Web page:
Suffolk Punch revival planned

For centuries the powerful Suffolk Punch horse cleaved clods of heavy clay into fields of rich crops in East Anglia.Now the breed which drove the region's agricultural revolution is making a comeback.

For centuries the powerful Suffolk Punch horse cleaved clods of heavy clay to help create fields of rich crops in East Anglia.

Now the breed which drove the region's agricultural revolution is making a comeback.

The county's largest museum and working farm in Gressenhall, near Dereham, has embarked on an ambitious programme to expand its herd of four Suffolk Punches.

The animals are a common sight around the farm, tilling its fields ready for seasonal crops or heaving cartloads of visitors on guided tours.

They are notoriously difficult to breed and the programme is continuing despite an early setback when 16-year-old Queenie's pregnancy failed to develop.

Museum manager Stuart Gillis said: "The plan is for us to be working on breeding Suffolks on a regular basis.

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"In many ways they are a centrepiece to the farm and what we do. While they are part of our history, they are very relevant in a contemporary sense, too.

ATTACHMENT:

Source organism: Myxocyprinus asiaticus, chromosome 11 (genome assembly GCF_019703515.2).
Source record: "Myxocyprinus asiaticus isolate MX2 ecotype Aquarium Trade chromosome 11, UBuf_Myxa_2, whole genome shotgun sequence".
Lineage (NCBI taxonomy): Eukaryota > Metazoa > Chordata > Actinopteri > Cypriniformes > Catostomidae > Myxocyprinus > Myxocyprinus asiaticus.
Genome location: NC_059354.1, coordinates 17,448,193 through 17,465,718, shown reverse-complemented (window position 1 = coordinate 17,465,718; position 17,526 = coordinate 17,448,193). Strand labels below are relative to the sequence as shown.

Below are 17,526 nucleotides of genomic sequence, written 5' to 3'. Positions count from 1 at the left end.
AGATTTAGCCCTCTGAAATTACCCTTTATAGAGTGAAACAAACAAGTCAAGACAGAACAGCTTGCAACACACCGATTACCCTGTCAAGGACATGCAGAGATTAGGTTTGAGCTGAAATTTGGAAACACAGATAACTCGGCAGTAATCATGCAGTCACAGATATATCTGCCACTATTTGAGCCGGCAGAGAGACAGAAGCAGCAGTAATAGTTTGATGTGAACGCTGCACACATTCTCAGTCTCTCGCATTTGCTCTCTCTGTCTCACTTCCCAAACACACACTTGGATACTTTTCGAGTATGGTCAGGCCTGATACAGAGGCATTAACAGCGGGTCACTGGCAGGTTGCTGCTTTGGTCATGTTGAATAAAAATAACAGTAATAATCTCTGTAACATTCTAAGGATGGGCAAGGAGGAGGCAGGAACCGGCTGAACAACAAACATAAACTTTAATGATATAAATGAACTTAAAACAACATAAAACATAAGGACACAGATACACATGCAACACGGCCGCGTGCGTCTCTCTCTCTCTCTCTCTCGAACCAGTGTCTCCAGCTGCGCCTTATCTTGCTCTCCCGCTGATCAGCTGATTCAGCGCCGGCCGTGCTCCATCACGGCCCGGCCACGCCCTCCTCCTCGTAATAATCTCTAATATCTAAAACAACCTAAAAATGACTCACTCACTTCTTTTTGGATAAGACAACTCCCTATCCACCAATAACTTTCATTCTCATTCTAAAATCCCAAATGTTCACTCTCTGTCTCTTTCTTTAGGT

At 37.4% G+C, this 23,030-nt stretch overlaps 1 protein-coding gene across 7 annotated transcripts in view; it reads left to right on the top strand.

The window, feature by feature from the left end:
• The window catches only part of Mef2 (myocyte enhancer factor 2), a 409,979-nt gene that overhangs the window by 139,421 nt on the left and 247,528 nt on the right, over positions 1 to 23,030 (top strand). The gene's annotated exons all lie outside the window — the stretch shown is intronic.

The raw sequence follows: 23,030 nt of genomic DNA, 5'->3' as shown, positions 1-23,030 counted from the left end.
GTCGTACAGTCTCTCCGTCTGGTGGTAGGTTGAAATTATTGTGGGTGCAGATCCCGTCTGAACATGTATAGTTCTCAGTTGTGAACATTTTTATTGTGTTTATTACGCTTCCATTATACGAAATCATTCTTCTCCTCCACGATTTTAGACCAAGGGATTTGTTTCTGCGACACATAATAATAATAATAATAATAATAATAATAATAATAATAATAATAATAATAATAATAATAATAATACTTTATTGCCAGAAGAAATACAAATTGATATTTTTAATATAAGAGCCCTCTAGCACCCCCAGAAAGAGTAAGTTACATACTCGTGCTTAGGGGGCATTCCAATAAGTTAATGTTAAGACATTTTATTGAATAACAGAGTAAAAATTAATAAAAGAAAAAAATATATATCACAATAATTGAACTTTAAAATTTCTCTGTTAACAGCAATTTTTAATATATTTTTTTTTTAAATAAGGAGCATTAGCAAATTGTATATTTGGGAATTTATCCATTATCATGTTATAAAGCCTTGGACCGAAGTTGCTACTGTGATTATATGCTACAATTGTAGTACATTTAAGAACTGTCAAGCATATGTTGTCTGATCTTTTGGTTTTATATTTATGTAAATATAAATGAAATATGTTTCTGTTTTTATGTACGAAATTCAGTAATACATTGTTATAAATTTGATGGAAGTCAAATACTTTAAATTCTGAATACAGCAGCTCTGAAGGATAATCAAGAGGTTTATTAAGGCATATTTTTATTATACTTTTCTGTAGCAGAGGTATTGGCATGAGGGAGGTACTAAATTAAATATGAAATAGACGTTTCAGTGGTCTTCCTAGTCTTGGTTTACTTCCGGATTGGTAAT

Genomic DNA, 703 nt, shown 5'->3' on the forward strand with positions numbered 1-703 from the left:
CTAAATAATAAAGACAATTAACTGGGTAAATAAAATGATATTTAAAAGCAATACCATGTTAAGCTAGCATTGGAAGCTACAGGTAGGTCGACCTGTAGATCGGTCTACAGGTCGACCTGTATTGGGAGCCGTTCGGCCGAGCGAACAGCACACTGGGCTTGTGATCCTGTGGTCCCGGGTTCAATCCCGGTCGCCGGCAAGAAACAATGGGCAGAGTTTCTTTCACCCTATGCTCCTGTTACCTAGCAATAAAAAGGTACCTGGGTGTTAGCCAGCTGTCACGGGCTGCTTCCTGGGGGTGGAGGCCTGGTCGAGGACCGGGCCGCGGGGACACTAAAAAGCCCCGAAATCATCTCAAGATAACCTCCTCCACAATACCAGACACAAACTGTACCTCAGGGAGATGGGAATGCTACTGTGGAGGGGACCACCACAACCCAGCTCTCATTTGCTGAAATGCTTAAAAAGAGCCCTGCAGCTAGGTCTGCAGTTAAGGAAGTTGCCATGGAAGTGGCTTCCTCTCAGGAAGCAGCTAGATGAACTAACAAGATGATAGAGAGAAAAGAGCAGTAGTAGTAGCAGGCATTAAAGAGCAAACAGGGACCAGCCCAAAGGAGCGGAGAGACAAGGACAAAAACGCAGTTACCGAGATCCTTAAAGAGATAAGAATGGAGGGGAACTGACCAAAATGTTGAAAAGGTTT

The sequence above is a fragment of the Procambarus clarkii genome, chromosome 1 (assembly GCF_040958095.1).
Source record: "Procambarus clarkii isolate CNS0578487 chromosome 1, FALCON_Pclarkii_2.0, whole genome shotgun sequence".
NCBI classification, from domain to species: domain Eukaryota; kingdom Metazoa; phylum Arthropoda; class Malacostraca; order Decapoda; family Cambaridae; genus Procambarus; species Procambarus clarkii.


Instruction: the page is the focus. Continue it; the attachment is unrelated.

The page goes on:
"They run on biomass rather than diesel and have no carbon footprint.

"This is not about nostalgia; it's about the environment, food miles and all the green issues which are so important today.

"People no longer want food produced on the other side of the world; they want to discover all the great stuff on offer on their doorstep."

Mr Gillis is keen to ditch text-heavy noticeboards in favour of hands-on exper-ience such as getting behind a working plough or lively discussion on the farm tour.

The farm is continuing to grow, with new shelters planned for the horses along with a new trough and drinking fountain.

Mr Gillis's approach seems to be working: this year, the museum and farm saw record visitor figures for the fifth year in the row.